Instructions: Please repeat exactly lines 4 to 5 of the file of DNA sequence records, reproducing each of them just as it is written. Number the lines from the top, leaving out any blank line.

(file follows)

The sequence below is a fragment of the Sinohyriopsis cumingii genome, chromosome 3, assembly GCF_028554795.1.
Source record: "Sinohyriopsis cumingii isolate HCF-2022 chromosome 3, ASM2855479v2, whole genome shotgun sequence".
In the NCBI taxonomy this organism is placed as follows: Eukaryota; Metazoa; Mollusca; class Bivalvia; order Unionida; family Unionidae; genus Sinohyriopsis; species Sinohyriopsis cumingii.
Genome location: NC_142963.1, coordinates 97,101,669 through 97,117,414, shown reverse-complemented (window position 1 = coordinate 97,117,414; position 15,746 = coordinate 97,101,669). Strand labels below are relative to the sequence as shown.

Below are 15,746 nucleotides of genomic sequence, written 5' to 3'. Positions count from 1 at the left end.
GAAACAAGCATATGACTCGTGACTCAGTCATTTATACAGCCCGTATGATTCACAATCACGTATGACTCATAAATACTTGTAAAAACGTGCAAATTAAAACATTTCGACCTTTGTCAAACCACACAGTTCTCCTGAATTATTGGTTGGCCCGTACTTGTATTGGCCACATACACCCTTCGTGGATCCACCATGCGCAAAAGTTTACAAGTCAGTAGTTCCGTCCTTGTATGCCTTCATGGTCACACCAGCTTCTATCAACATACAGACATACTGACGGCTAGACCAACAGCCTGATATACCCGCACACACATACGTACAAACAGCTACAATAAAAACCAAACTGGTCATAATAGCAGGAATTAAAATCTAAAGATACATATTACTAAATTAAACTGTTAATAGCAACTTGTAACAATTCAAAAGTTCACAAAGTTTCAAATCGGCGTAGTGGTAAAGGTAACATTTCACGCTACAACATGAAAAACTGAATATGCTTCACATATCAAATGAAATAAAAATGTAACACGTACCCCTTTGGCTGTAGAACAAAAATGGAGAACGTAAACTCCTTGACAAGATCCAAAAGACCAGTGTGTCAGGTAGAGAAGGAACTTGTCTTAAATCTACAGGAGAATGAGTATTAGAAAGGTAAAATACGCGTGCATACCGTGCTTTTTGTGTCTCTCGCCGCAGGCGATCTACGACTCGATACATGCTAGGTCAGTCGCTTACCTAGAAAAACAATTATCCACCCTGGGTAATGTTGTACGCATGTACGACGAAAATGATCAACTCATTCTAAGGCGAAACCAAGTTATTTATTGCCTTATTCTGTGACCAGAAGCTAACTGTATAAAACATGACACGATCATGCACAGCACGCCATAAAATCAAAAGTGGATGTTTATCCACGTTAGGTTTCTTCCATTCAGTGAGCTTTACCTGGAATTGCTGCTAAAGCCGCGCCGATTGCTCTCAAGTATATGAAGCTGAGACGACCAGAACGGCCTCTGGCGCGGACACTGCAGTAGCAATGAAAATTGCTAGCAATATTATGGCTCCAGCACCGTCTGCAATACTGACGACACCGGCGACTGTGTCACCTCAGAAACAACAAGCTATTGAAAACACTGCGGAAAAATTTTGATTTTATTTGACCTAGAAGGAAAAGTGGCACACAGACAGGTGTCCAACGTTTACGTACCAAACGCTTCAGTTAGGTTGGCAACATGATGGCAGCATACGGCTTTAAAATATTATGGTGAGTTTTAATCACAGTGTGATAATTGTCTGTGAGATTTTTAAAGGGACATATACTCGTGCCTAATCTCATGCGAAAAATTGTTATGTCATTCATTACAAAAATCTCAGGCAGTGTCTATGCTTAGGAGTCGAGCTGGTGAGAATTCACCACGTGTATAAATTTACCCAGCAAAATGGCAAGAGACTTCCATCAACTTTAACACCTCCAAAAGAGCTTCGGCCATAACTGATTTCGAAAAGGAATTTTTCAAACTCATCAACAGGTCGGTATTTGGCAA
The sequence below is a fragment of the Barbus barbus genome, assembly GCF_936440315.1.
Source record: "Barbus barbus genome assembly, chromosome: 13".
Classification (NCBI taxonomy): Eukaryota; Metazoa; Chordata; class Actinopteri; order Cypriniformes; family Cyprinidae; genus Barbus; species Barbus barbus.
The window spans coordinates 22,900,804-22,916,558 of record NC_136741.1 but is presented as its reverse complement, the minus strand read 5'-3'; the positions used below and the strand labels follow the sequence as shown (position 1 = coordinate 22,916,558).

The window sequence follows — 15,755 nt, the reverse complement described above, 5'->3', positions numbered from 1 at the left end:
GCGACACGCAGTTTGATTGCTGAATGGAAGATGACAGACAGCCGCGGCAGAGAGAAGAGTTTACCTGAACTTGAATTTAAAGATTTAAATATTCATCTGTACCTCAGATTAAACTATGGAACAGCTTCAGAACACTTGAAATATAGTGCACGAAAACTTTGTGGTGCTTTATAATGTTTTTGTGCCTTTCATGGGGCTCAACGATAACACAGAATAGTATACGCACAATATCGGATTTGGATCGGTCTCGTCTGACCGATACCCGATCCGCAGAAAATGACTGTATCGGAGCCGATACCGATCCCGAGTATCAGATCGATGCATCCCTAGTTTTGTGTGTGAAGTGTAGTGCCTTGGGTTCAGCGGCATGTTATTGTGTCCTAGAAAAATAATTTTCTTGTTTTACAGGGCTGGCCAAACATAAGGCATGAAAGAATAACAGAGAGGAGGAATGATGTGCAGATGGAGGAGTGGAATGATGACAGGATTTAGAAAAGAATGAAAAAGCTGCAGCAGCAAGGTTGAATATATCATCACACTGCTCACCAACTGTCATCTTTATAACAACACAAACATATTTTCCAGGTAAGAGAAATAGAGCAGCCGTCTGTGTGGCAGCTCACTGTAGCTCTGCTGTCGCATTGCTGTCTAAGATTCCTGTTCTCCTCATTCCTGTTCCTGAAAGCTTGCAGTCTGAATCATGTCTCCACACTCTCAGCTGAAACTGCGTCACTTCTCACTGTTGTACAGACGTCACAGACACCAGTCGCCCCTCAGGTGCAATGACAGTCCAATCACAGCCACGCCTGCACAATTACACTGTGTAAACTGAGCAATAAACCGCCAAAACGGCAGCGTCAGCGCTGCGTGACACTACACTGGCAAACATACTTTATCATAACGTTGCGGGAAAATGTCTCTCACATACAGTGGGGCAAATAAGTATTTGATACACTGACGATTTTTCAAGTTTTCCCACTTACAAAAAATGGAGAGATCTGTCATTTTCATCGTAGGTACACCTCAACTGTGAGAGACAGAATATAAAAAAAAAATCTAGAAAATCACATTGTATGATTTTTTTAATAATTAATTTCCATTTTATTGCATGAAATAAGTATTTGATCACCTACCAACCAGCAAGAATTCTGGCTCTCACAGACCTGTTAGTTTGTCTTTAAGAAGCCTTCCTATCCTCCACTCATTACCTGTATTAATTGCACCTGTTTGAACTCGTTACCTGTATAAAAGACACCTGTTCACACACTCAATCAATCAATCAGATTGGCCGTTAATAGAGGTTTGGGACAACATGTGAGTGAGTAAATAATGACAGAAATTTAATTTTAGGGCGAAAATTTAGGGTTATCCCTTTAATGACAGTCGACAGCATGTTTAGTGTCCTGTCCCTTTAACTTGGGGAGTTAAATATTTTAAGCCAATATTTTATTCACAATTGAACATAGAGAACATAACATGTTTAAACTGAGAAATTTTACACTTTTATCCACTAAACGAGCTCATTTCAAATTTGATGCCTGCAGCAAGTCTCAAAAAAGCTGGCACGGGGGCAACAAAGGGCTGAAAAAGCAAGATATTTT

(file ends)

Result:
Genome location: NC_142963.1, coordinates 97,101,669 through 97,117,414, shown reverse-complemented (window position 1 = coordinate 97,117,414; position 15,746 = coordinate 97,101,669). Strand labels below are relative to the sequence as shown.

Below are 15,746 nucleotides of genomic sequence, written 5' to 3'. Positions count from 1 at the left end.